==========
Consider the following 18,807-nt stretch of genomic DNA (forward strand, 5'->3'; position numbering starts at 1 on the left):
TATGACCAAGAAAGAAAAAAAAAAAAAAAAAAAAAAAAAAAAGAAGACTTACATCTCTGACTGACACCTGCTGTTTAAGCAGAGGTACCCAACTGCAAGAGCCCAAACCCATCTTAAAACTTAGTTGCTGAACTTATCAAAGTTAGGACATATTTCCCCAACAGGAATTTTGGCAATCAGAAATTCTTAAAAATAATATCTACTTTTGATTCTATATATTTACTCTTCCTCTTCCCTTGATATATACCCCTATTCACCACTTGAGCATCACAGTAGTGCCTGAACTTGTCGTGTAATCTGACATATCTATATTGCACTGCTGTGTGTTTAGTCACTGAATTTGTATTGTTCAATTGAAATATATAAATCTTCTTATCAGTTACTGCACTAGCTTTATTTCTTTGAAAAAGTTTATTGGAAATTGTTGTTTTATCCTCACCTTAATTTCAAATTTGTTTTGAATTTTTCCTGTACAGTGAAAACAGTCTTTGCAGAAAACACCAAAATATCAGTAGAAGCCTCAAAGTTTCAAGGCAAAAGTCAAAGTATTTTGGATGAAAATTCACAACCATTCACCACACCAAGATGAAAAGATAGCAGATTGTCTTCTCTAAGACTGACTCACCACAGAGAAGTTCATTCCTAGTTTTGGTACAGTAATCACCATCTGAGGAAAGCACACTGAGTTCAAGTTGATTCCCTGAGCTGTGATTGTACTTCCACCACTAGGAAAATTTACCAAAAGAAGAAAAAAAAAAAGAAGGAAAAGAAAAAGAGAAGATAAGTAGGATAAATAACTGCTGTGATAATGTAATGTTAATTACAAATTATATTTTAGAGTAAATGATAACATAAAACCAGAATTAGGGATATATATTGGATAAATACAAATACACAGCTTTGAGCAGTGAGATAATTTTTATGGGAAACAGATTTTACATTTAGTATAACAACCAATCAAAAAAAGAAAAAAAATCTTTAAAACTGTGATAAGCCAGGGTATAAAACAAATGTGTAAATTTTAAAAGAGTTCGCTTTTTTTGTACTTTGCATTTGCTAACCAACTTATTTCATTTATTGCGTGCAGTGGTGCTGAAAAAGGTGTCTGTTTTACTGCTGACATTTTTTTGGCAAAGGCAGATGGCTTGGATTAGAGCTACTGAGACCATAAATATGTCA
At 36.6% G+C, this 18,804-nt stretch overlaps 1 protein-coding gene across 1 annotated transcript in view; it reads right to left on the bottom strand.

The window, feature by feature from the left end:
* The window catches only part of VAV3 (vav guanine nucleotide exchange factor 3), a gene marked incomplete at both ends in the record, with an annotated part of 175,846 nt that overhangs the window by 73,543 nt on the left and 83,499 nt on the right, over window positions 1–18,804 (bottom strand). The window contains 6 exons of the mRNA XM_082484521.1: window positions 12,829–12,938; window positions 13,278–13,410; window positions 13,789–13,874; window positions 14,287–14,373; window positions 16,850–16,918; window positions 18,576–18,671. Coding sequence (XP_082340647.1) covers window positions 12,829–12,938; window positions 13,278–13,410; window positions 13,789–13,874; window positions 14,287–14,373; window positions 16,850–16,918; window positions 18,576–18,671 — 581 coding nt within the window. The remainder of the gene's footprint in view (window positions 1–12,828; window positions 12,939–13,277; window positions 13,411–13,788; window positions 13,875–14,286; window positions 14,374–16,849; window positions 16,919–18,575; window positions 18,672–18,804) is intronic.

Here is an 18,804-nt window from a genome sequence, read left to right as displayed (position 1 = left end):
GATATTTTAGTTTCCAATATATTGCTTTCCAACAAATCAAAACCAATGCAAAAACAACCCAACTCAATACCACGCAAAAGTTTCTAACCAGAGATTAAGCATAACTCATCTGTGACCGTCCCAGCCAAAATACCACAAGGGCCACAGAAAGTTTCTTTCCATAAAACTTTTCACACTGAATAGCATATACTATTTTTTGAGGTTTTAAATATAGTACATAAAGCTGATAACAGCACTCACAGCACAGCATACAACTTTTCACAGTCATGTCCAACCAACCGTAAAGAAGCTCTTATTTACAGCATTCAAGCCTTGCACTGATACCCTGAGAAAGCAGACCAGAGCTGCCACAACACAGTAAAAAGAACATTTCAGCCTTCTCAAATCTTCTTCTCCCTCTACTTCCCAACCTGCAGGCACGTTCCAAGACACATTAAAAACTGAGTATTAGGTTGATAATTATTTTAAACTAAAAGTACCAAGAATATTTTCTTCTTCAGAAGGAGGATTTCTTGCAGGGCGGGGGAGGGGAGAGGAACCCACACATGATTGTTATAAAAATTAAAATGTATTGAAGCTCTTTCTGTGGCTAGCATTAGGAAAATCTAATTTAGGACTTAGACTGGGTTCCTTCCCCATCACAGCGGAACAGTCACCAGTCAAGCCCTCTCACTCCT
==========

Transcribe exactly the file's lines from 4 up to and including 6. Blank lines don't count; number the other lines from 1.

The window, feature by feature from the left end:
* The window catches only part of VAV3 (vav guanine nucleotide exchange factor 3), a gene marked incomplete at both ends in the record, with an annotated part of 175,846 nt that overhangs the window by 73,543 nt on the left and 83,499 nt on the right, over window positions 1–18,804 (bottom strand). The window contains 6 exons of the mRNA XM_082484521.1: window positions 12,829–12,938; window positions 13,278–13,410; window positions 13,789–13,874; window positions 14,287–14,373; window positions 16,850–16,918; window positions 18,576–18,671. Coding sequence (XP_082340647.1) covers window positions 12,829–12,938; window positions 13,278–13,410; window positions 13,789–13,874; window positions 14,287–14,373; window positions 16,850–16,918; window positions 18,576–18,671 — 581 coding nt within the window. The remainder of the gene's footprint in view (window positions 1–12,828; window positions 12,939–13,277; window positions 13,411–13,788; window positions 13,875–14,286; window positions 14,374–16,849; window positions 16,919–18,575; window positions 18,672–18,804) is intronic.

Here is an 18,804-nt window from a genome sequence, read left to right as displayed (position 1 = left end):